Are the things in the media about sugar true?

Sugar and ADHD: A commonly made claim in the media is that added sugar causes Attention Deficit Hyperactivity Disorder (ADHD). These claims, however, have not been substantiated by research. Research has been unable to show any causal relationship between sugar and ADHD. Additionally, a review of 12 studies failed to show any evidence that candy or chocolate lead to negative behavior in children with and without ADHD (14). Another study examined the diets of 192 children and found no proof of causation between sugar consumption and ADHD (15).

Sugar and Addiction: The topic of sugar addiction continues to remain controversial in the media and scientific research. Studies in rats have shown that there is a response in the brain when rats are given sugar intermittently. Further investigation has shown that the desire for sugar was for the sweet taste, rather than for the calories (16). Similar results have been shown with use of artificial sweeteners such as sucralose (17). Research has shown that the pathways activated by certain foods, including sugar, are separate from those that are activated in drug use. The complexity of brain imaging and pathways, however, makes it hard to determine which pathways are shared (16).

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References:

  1. Background on Carbohydrates & Sugars. https://www.foodinsight.org/Background_on_Carbohydrates_Sugars. International Food Information Council Foundation. Accessed March 6, 2017.
  2. Added Sugars. https://www.choosemyplate.gov/added-sugars. U.S. Department of Agriculture. Updated July 12, 2017. Accessed August 6, 2017.
  3. Carbohydrates and Blood Sugar. https://www.hsph.harvard.edu/nutritionsource/carbohydrates/carbohydrates-and-blood-sugar/. Harvard T.H. Chan School of Public Health. Accessed March 7, 2017.
  4. Sherwin RS, Sacca L. Effect of Epinephrine on Glucose Metabolism in Humans: Contribution of the Liver. Am J Physiol. 1984; 247:E157-65.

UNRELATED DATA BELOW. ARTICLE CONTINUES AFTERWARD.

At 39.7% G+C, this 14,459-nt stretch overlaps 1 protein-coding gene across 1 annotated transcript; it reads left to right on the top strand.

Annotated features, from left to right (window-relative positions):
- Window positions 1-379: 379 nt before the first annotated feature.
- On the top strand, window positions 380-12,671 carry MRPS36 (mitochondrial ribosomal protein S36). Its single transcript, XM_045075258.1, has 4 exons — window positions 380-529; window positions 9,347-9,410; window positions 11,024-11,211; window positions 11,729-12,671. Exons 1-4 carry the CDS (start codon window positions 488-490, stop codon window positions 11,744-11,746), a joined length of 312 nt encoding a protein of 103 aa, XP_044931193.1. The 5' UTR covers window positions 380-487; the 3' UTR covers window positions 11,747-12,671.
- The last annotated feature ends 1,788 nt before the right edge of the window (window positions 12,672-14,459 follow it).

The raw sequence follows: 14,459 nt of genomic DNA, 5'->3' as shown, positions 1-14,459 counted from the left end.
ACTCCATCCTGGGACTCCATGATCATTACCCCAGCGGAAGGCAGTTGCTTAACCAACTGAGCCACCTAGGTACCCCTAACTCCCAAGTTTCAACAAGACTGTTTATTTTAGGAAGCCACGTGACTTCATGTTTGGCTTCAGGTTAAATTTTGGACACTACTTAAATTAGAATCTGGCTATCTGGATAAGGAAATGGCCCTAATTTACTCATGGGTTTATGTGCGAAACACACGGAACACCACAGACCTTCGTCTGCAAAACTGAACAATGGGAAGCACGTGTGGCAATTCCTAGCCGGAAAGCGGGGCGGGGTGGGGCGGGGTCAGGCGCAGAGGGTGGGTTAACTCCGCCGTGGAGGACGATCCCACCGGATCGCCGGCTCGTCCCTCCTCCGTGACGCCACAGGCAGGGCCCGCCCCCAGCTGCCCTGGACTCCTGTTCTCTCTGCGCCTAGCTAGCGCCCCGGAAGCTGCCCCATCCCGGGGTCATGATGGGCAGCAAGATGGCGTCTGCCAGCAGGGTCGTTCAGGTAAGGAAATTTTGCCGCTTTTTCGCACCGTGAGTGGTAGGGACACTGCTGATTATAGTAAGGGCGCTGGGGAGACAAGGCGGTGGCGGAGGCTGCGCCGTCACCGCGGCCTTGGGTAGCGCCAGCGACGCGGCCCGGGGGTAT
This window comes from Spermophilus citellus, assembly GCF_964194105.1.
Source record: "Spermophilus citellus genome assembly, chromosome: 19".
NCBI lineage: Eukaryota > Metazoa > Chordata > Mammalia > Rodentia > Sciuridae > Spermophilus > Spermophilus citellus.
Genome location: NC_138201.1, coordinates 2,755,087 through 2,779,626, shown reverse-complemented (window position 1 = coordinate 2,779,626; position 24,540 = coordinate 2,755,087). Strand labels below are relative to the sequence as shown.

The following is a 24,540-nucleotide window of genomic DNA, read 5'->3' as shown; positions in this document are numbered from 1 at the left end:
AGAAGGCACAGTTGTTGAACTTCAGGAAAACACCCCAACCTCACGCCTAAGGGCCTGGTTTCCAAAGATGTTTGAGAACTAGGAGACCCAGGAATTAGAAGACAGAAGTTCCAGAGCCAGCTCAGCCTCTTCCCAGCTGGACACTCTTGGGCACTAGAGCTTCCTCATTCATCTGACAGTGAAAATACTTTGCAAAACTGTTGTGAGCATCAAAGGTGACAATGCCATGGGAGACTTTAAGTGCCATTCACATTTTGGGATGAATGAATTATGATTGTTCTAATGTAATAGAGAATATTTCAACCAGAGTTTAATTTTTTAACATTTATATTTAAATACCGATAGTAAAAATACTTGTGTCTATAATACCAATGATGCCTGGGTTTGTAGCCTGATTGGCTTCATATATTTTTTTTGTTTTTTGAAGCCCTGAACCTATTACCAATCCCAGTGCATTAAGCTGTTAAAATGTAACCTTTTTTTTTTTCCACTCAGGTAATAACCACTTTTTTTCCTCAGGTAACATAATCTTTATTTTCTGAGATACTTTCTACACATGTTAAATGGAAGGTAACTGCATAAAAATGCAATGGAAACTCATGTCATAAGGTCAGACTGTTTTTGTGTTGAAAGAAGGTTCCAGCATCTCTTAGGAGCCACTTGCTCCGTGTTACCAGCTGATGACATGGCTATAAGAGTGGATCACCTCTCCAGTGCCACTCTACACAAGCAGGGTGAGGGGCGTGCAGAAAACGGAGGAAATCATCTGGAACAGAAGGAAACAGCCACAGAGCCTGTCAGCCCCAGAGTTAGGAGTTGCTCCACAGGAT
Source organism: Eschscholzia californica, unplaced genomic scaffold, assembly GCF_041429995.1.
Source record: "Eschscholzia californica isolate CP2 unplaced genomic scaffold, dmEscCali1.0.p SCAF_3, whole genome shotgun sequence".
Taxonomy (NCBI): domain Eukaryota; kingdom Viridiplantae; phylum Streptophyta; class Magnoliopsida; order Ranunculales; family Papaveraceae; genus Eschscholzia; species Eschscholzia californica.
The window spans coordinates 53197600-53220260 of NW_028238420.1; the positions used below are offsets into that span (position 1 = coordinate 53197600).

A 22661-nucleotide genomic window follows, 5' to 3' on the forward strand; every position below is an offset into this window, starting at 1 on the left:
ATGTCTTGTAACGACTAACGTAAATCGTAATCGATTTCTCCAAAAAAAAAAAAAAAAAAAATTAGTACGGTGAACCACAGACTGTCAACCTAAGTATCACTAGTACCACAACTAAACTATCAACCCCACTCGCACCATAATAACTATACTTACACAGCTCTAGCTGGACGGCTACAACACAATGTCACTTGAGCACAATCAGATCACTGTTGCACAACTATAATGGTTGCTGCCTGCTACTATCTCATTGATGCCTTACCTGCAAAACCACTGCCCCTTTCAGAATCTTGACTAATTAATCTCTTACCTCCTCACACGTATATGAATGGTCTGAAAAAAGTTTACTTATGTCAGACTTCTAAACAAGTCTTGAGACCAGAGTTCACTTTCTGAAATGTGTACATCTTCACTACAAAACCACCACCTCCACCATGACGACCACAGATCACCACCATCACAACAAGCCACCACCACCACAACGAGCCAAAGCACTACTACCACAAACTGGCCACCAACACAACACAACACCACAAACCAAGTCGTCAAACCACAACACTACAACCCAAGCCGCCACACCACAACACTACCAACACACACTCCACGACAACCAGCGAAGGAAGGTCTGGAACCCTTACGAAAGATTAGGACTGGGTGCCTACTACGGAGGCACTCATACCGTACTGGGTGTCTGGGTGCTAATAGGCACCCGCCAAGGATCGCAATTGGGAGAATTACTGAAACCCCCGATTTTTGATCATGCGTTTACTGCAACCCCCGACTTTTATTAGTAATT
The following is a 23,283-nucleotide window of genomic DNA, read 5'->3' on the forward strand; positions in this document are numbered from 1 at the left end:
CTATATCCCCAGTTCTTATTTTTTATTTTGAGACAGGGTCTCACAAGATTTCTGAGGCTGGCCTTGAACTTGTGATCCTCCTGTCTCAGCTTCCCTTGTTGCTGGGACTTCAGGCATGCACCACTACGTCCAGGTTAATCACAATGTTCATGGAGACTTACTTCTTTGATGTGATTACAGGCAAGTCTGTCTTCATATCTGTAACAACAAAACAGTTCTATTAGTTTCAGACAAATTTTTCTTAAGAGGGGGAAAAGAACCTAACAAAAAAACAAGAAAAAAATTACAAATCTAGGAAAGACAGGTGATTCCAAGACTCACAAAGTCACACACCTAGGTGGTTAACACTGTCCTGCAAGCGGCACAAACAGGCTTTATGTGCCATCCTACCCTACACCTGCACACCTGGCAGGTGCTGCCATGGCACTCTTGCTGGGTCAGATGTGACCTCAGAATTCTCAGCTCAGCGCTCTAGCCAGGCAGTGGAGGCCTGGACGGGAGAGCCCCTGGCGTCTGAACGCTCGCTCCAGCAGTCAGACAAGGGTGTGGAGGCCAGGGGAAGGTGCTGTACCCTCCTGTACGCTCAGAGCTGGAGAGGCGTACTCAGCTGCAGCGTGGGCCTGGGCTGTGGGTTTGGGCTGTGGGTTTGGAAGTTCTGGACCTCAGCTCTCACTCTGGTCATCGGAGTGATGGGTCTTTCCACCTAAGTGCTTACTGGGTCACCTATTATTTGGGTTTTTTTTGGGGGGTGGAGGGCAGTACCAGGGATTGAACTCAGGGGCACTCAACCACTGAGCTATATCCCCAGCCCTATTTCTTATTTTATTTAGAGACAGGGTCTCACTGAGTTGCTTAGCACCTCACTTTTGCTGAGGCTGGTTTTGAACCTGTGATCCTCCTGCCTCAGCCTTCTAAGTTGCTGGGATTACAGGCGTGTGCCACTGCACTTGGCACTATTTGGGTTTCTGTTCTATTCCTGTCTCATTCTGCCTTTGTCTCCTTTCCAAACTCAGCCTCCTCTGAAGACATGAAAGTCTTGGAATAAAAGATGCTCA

5. Dietary Guidelines for Americans 2015-2020. https://health.gov/dietaryguidelines/2015/guidelines/. U.S. Department of Health and Human Services and U.S. Department of Agriculture. 8th edition. Updated December 2015. Accessed March 7, 2017.
  6. Changes to the Nutrition Facts Label. https://www.fda.gov/Food/GuidanceRegulation/GuidanceDocumentsRegulatoryInformation/LabelingNutrition/ucm385663.htm. U.S. Food and Drug Administration. Updated June 28, 2018. Accessed August 6, 2018.
  7. Cording J. Looking to Reduce Your Family’s Intake of Added Sugars? Here’s How. https://www.eatright.org/food/nutrition/dietary-guidelines-and-myplate/looking-to-reduce-your-familys-added-sugar-intake-heres-how. Academy of Nutrition and Dietetics. Published July 31, 2018. Accessed August 20, 2018.
  8. Diabetes Basics. http://www.diabetes.org/diabetes-basics/. American Diabetes Association. Accessed August 15, 2018.
  9. Lower Your Risk. http://www.diabetes.org/are-you-at-risk/lower-your-risk/?loc=atrisk-slabnav. American Diabetes Association. Accessed March 17, 2017.
  10. What Is Cardiovascular Disease?. http://www.heart.org/en/health-topics/consumer-healthcare/what-is-cardiovascular-disease. American Heart Association. Updated May 31, 2017. Accessed August 20, 2017.
  11. Yang Q, Zhang Z, Gregg EW, et al. Added Sugar Intake and Cardiovascular Diseases Mortality Among US Adults. JAMA Internal Medicine. 2014;174(4):516.
  12. Diabetec Heart Disease. PubMed Health. Updated June 11, 2014. Accessed March 6, 2017.
  13. Gupta P, Gupta N, Pawar AP, et al. Role of Sugar and Sugar Substitutes in Dental Caries: A Review. ISRN Dent 2013: 519421.
  14. Krummel DA, Seligson FH, Guthrie HA. Hyperactivity: is candy causal? Crit Rev Food Sci Nutr. 1996; 36(1-2): 31-47.
  15. Woo HD, Kim DW, Hong YS, et al. Dietary patterns in children with attention deficit/hyperactivity disorder (ADHD).” Nutrients. 2014; 6(4):1539-53.
  16. Rippe JM, Marcos A. Controversies about sugars consumption: state of the science. Eur J Nutr. 2016; 55(Suppl 2):11-16.
  17. Domingos AI, Sordillo A, Deitrich MO, et al. Hypothalamic melanin concentrating hormone neurons communicate the nutrient value of sugar. Elife. 2013; 2:e01462.